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Mark Lin
Mark Lin
Articles (212) 

Barron's Not Justified in Labeling Hain Celestial 'Unnaturally Good'

November 27, 2012 | About:

Barron's published an article on Nov. 24, 2012, calling Hain Celestial Group (NASDAQ:HAIN) "unnaturally good." The article raised concerns on HAIN's higher valuation multiples relative to peers, the difficulty in evaluating HAIN's acquisition-driven growth and the sustainability of HAIN's high growth rate in the face of increased competition and private label expansion.

HAIN is a leading natural and organic food and personal care products company in North America and Europe. Hain Celestial participates in almost all natural food categories with well-known brands.

Let's examine the concerns with HAIN one at a time.

Higher Valuation Multiples Relative to Peers

Barron's stated that Hain's valuation multiples are higher than those of peers such as Danone (DANOY), General Mills (NYSE:GIS) and PepsiCo (NASDAQ:PEP).

HAIN trades at a trailing 12 months P/E of 27.7, compared with DANOY, GIS and PEP which trade at a range of P/Es between 14.8 and 19.0. HAIN is also more expensive on a EV/EBITDA basis, trading at a trailing 12 months Ev/EBITDA of 16.6. In contrast, DANOY, GIS and PEP trade around 10 to 11x EV/EBITDA.

However, the picture changes quite a bit if we include organic food peer companies like Whole Foods Market (NASDAQ:WFM) and United Natural Foods (NASDAQ:UNFI). HAIN appears cheaper on both P/E and EV/EBITDA, compared with WFM and UNFI. WFM and UNFI trade at P/Es of 29.1 and 38.1, respectively, and they are valued by the market at EV/EBITDAs of 13.1 and 15.5, respectively.

This is nothing new to investors. Investors are typically caught between using a smaller sample of truly "identical companies" to improve accuracy and using a larger sample of companies in the same industry with similar drivers to reduce sampling error. Neither approach is right or wrong.

Difficulty in Evaluting HAIN's Acquisition-Driven Growth

Barron's claims it is difficult to assess HAIN's acquisition-driven growth. Barron's points to the fact that HAIN's adjusted earnings are 40% higher than GAAP earnings in the five fiscal years through June 2012 and that HAIN's free cash flow ROIC averaged a modest 4% over a five-year stretch.

I will be the first to agree that it is difficult to separate the effects of organic and inorganic growth on revenue and earnings in a serial acquirer. Another alternative method is to assess HAIN's acquisitions in 2012 on a few parameters.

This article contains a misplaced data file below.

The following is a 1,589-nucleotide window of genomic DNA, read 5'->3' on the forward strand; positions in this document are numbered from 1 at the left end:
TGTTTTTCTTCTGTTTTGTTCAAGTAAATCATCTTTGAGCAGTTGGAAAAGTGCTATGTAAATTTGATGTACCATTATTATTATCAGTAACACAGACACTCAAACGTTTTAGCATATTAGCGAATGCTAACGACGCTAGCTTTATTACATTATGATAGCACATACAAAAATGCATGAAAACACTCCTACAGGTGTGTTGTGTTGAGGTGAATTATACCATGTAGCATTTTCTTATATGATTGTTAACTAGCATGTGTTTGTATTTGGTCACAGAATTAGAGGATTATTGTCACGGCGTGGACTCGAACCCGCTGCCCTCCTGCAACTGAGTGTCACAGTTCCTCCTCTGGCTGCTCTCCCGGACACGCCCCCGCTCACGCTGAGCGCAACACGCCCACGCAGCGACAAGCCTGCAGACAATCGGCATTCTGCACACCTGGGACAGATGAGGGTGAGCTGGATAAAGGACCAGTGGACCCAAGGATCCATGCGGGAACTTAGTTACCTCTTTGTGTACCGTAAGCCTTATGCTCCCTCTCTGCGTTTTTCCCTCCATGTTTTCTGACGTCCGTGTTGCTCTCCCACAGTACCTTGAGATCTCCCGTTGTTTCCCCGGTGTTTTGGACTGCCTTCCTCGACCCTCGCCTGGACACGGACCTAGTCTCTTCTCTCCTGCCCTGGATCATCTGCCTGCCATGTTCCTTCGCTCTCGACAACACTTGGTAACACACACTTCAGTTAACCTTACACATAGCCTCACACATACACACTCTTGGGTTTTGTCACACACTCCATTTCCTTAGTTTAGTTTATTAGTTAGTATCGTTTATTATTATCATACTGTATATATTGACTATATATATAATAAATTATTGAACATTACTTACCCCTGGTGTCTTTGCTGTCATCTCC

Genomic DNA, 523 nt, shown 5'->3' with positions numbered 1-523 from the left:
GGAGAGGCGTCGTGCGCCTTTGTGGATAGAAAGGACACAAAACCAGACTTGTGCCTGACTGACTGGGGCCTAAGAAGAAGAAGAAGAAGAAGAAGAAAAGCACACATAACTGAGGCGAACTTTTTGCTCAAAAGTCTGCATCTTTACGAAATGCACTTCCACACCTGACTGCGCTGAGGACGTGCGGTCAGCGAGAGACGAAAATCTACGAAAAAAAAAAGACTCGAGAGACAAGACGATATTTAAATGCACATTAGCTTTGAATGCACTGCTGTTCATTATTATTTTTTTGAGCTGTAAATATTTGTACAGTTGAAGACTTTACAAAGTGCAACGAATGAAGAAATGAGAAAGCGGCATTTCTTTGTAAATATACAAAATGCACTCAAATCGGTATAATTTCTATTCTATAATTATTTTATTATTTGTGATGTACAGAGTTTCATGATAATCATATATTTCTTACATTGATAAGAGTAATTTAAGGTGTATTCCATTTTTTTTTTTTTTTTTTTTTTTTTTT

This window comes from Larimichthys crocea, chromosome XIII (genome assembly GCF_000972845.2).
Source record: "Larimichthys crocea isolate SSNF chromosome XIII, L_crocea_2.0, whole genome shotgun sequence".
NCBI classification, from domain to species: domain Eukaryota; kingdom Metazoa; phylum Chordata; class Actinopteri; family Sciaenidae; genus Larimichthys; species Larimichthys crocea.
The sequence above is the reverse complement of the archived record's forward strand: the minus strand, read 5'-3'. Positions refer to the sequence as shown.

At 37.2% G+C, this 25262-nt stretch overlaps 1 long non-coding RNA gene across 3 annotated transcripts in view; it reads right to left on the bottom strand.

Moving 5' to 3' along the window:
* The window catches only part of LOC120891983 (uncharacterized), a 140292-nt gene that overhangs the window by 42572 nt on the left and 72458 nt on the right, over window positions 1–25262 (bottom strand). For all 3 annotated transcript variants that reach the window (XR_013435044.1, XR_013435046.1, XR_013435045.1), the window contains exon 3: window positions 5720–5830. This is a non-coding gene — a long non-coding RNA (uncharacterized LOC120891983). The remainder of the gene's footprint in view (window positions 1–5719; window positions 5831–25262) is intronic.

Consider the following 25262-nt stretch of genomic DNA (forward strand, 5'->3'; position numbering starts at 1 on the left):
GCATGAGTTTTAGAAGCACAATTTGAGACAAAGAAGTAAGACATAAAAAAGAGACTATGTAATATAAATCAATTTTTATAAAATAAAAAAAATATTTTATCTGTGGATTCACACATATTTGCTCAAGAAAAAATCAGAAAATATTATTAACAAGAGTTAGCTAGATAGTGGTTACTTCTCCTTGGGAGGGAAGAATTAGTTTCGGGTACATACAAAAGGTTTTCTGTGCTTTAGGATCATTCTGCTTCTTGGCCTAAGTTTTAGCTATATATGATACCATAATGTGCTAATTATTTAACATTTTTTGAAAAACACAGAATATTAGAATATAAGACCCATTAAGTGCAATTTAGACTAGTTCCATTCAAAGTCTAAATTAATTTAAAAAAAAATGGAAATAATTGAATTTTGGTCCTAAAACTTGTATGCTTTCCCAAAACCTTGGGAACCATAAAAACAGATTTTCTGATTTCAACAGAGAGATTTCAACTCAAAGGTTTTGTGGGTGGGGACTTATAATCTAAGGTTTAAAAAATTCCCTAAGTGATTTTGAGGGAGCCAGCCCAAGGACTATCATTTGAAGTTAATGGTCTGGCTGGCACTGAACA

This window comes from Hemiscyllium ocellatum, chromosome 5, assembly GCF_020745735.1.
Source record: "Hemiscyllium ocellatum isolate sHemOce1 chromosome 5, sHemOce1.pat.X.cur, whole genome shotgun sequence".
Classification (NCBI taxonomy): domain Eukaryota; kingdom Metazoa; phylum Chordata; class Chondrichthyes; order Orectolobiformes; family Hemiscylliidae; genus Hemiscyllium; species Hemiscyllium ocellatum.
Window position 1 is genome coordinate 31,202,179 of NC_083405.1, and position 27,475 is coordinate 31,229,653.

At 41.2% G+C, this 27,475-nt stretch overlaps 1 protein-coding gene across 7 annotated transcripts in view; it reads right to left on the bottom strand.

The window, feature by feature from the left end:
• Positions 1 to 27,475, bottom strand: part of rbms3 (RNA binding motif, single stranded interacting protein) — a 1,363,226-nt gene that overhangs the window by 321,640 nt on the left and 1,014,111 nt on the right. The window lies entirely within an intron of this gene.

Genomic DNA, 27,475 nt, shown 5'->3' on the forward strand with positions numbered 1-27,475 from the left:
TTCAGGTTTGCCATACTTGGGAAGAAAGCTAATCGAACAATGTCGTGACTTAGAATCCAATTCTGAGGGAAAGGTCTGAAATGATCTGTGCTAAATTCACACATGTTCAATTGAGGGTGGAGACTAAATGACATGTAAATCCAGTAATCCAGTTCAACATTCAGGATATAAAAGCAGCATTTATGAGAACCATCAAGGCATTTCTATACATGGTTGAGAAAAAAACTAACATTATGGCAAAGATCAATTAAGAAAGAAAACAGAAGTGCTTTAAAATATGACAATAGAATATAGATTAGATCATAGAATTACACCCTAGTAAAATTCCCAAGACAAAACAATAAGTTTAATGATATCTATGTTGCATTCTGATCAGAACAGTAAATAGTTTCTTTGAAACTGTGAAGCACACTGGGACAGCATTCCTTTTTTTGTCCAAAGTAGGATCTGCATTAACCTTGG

On the issue of acquisition financing, HAIN's acquisitions are typically done with a mixture of cash and stock, in the absence of leverage. In October 2012, HAIN completed the acquisition of Premier Foods with £170 million in cash and 836,426 shares of Hain Celestial common stock worth about £30 million at date of signing. On April 27, 2012, HAIN acquired Cully & Sully Limited for €10.5 million in cash and contingent consideration of up to €4.5 million based upon the achievement of specified operating results. On Oct. 25, 2011, HAIN acquired the Daniels Group for £146.5 million in cash and up to £13 million of contingent consideration based upon the achievement of specified operating results.

Cash and overvalued stock is preferred to debt as a form of acquisition financing. HAIN's acquisitions are typically done with a mixture of cash and stock. The use of stock to finance the Premier Foods seems justified by the sharp run-up in HAIN's stock price in 2012.

Sustainability of HAIN's High Growth Rate - Threats from Increased Competition and Private Label Expansion

Barron's throws the spotlight on private-label veggie straws at Whole Foods and Kmart; PepsiCo building a $206 million yogurt plant via a JV; and Dean Foods spinning off its WhiteWave Foods unit because of success with its Silk soy milk.

I won't comment on this directly. Instead, this reminds me of the battle between hard disk drives and solid state drives. There has been talk of solid state drives completely replacing hard disk drives for years, but this has not happened so far. This may not be the perfect example. But the point I am trying to make is that competition and substitutes are always around; the key questions are about timing and extent of impact.


The article from Barron's raises valid points, especially in relation to HAIN's acquisitions. However, concerns over competition from private labels are nothing new and the bear case for higher valuation relative to peers is not clear cut.

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Mark Lin

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